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Efficient Vehicle Team Members Go the Distance Through Problem-Solving

Friday, May 01, 2015
Efficient Vehicle Team prepares for a test run.

Engineering Applied: Rose-Hulman's Efficient Vehicle Team provides an opportunity for students to apply classroom knowledge, gain competitive edge with employers.

Three Rose-Hulman students who participated in an efficient vehicle competition have learned that you don't necessarily have to win a race to come out ahead in the long run. Patrick Atkinson, Jacob Rigelman, and Daniel Wang have been deconstructing their experience and adding to their own body of knowledge. As members of Rose-Hulman's Efficient Vehicles (RHEV) team, they had competed in the Shell Eco-marathon Americas in Detroit April 10-12.

Each year, Shell Eco-marathon events challenge students in the U.S. and around the world to design and build ultra-efficient vehicles. Winning teams are those that go a prescribed distance using the least amount of energy. In their second season competing in the ethanol category, RHEV's vehicle averaged 650 miles per gallon.

Atkinson, Rigelman, and Wang have regrouped now to troubleshoot some issues that plagued the team's vehicle during the contest, effectively shutting down any chance it had at victory. Though thwarted in their quest to win, the students say that the problem-solving skills they are developing through their post-race analysis are far more valuable than any bragging rights.

At the Branam Innovation Center, Atkinson reclines in the cockpit and attempts to start the engine. No luck. Rigelman moves from the engine area to the side of the machine and clicks the ignition himself. "Yeah, that switch is bad," he concludes. "That's what killed us on our last run [at Eco-marathon]."

Like all of the teams who compete in the Shell-sponsored contest, RHEV employs a strategy called "burn and coast" to maximize fuel efficiency during the competition. The driver will intermittently fire the engine, then shut it off while the vehicle utilizes its momentum to save fuel.

In Detroit, the street course was fraught with bumps and hills. Rigelman recalls having to tighten the vehicle's drive chain numerous times to compensate for the jarring effects of the uneven pavement.

"Because we had to tighten it so much it caused a lot of energy to be lost," which dropped the vehicle's fuel efficiency, he says.

The terrain at the finish line was also a little hillier than last year's course in Houston, Texas. When Atkinson, the driver, tried to employ one last burn sequence to correct for the terrain, the engine failed to fire.

"When I started with the team, I'd never worked with cars before. I had very little machining experience, very little design experience," recalls Wang.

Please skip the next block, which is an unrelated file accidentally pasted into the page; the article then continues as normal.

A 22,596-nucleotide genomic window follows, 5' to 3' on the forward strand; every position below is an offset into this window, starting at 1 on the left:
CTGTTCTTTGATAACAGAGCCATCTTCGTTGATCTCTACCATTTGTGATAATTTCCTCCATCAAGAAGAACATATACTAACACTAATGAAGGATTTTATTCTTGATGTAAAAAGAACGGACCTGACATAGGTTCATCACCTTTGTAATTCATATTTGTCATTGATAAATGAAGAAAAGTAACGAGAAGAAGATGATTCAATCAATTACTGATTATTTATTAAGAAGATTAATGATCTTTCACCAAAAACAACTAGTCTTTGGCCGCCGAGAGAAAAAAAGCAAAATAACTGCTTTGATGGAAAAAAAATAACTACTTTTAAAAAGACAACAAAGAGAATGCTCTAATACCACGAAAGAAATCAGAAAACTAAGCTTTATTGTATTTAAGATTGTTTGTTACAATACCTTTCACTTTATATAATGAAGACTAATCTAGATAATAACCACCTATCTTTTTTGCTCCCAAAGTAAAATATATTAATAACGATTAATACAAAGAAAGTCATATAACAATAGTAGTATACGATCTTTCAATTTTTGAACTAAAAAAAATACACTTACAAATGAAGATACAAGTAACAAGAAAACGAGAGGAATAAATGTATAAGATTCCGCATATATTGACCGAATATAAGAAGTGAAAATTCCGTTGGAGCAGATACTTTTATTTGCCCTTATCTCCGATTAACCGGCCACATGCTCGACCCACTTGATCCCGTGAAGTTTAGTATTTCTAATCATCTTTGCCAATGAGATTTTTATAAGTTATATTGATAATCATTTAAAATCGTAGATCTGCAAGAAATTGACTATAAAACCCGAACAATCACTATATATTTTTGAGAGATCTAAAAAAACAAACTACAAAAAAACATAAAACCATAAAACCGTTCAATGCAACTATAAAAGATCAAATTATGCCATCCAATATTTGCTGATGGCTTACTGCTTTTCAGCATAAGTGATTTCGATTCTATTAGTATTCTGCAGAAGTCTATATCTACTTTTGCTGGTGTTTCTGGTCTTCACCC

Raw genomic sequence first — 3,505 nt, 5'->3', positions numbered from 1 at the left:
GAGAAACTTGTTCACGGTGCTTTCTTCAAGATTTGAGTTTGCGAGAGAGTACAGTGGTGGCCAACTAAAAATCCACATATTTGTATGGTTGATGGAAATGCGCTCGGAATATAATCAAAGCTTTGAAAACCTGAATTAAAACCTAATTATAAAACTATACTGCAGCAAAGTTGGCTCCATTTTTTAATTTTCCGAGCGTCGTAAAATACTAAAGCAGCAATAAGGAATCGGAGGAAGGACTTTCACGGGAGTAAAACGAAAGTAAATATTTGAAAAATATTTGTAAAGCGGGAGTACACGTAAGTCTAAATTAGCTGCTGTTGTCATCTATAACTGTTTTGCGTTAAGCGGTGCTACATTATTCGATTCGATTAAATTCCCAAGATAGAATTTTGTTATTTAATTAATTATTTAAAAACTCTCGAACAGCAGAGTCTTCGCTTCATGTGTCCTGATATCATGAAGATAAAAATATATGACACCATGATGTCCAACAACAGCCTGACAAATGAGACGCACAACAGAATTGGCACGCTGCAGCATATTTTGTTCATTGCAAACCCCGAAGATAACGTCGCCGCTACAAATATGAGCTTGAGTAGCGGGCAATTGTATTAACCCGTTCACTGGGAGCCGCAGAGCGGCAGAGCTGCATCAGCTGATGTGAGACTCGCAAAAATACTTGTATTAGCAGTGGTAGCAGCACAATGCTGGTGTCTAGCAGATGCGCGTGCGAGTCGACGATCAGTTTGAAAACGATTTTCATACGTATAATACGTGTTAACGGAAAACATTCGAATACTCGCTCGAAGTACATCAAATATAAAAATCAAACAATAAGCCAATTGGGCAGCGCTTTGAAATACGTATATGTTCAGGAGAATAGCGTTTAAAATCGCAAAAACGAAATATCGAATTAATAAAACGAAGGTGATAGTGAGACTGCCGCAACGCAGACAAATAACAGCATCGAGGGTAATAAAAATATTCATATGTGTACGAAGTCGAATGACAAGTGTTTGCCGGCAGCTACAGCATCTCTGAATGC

The team has a mentoring system in place to help students such as Wang learn the ins and outs of internal combustion and machine design.

Now a senior, the mechanical engineering major does a lot of the team's design work using Solidworks, a computer-aided design software suite that is widely used in industry. He says that experience, and the opportunity the do hands-on prototyping, gave him a leg up when talking to employers.

"Employers know you're studying to become an engineer," says Wang. "They want to know what real-world stuff you've done."

Like Wang, Atkinson had limited hands-on experience when he joined the team. Now the sophomore mechanical engineering major is helping to create an improved design for a new vehicle that includes a lightweight carbon fiber body. It will replace the team's original vehicle that he drove during the race.

"We're a competitive team, but the main goal isn't competing, it's understanding how the car works. You learn a lot from the classroom, but until you do it hands-on you're never really going to understand how it works," he adds.

Rigelman, the team's engine lead, came to Rose-Hulman with previous automotive experience. But the RHEV team has already given the junior mechanical engineering major a leg-up with employers. It was his involvement with the group that helped him get a coveted internship this summer with SpaceX in California.

"Because of the experience I have with the competition team, and professors who know me and gave me recommendations, I was able to get an internship opportunity at SpaceX," he says.

Being a part of the RHEV team also has given Rigelman a chance to employ and enhance his mechanical background while mentoring others. And it has enabled him to hone valuable project management skills through collaboration and teamwork.

"Companies are definitely looking for those who want to be involved. They want to know the people who are going to engage themselves," he adds.

For the members of Rose-Hulman's Efficient Vehicles team, that engagement has led to the greatest win of all.